CHICAGO (Aug. 9, 3:30 p.m. EDT) — German machinery maker Battenfeld GmbH showed its diverse range of injection molding machines, extruders and blown film lines during NPE 2000 in Chicago.
NPE 2000 marked the North American launch for Meinerzhagen, Germany-based Battenfeld's tiny Microsystem injection presses, first shown two years earlier, in Germany at K'98.
Microsystem presses can make so-called microcomponents, such as parts for watches or cameras, little sensors for cars and computer and medical parts.
At NPE, a Microsystem 50 with 5.5 tons of clamping force and a special plunger technology turned out watch gears in a four-cavity mold.
In other news from the show, held June 19-23 in Chicago, Battenfeld announced a new design for its hydraulic-clamp CDC presses that integrates the controller into a center console. The positioning places the operator directly in front of the molding area. A new clamping-unit package features stabilized guide strips for better mold closing, a tighter reduced-tolerance range for parallelism of the moving and fixed platens, and decreased longitudinal tolerance of tie bars and space columns.
Battenfeld of America Inc., based in West Warwick, R.I., also demonstrated multimaterial molding by producing a part with a core of flax-fiber-reinforced polypropylene and a PP skin. A third injection unit molded a separate part from thermoplastic elastomer.
Another press, a 200-ton Vertical R machine with a rotary table, insert molded a sensor housing for a car. The third injection unit was making a TPE part.
At NPE 2000, extruder maker American Maplan Corp. showed a new double-spider die head for PVC pipe and an improved PVC profile technology that increases output while reducing screw and barrel wear.
In the double-spider setup, the die is fitted with two rings with offset spider legs. That prevents straight weld lines on the pipe, improving the strength and quality of the pipe. Maplan said the die can be used to make pipe with diameters ranging from 2.5 inches to 11.2 inches, at an output rate of 2,002 pounds an hour.
Also in Chicago, Maplan displayed a profile extrusion line with 3.7-inch diameter screw that can turn out up to 770 pounds an hour of PVC profiles. In a new design, pre-heating sections of the screw have extra-large surface areas to heat all of the material evenly. Negative flank angles on some screw sections reduce barrel-to-screw wear, while giving greater surface area where the screw contacts the melt. Higher output and less wear are the result, according to the company in McPherson, Kan.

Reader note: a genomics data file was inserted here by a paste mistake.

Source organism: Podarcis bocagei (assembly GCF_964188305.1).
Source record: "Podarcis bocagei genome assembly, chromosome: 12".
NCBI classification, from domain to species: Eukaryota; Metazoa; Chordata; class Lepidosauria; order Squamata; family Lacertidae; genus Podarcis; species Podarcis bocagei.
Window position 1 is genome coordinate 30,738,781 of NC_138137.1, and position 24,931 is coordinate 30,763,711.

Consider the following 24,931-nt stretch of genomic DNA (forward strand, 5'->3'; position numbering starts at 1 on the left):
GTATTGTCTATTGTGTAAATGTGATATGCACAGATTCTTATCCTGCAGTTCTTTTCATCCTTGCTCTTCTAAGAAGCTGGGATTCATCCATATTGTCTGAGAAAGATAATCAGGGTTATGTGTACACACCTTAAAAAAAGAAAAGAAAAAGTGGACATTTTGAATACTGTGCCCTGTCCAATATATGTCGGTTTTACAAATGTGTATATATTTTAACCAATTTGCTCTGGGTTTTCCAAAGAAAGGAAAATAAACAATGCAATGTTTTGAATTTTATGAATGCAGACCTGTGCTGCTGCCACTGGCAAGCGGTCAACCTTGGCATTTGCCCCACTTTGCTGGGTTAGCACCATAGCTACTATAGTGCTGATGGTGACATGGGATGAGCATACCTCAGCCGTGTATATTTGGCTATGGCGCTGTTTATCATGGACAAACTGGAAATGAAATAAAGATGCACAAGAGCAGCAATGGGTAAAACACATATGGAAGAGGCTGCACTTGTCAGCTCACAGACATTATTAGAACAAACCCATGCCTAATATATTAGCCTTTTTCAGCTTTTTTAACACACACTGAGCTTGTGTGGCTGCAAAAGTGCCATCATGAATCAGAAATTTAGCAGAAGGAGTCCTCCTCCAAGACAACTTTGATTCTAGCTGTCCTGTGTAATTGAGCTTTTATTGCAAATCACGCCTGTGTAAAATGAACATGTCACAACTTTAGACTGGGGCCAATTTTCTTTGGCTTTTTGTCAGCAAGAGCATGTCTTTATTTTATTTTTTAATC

Maplan also showed a pipe extrusion line making polyethylene pipes with a diameter range of 0.4-5 inches on a single-screw extruder with a 3-inch-diameter screw.
Battenfeld Gloucester Engineering Co. Inc. showed its new Windows-based operator control panel, the Extrol Plus, on a machine running three-layer blown film.
Windows means the touch-screen controller is easier to use, according to the company in Gloucester, Mass.
On the machine running at NPE, a gauge fed data directly into Extrol's Autoprofile control, to minimize any thickness variations using the air ring.
Three Contracool extruders each were linked to an AccuraBlend gravimetric blending and feeding system. The main extruder had a screw diameter of 3.5 inches. Two secondary extruders had 2.5-inch screws. All three screws had a length-to-diameter ratio of 30-1.
Battenfeld Gloucester makes up to nine-layer blown film systems.
Battenfeld Gloucester also showed its Model 1005 dual turret winder — which it claims adapts to more film products than any of its other winders. The 1005 is designed for small-roll applications such as stretch or cling film, tubing, sheeting, in-line bags and construction film, and also larger-diameter products such as lamination sheeting.
Model 1005 can be configured with a high-speed index system and cantilevered shafts, for stretch film, or with a normal-speed index and cantilevered shafts for small-diameter rolls. The winder is available for film widths up to 120 inches, roll diameters as large as 30 inches and rolls weighing up to 2,500 pounds.
In sheet extrusion, the company displayed its Model 2000 Slant Stack chill rolls. The 45-degree configuration of the rolls minimizes sheet sagging, said the company, which also offers straight stack units in its 2000 series.
In foam extrusion, Battenfeld Gloucester said its new Opticell Annular Foam Sheet Die controls thickness and provides more-efficient foam processing than other dies. Standard dies can generate spider weld lines and striations from breaker-plate holes, but Opticell's conical taperlock design eliminates those problems, the company said.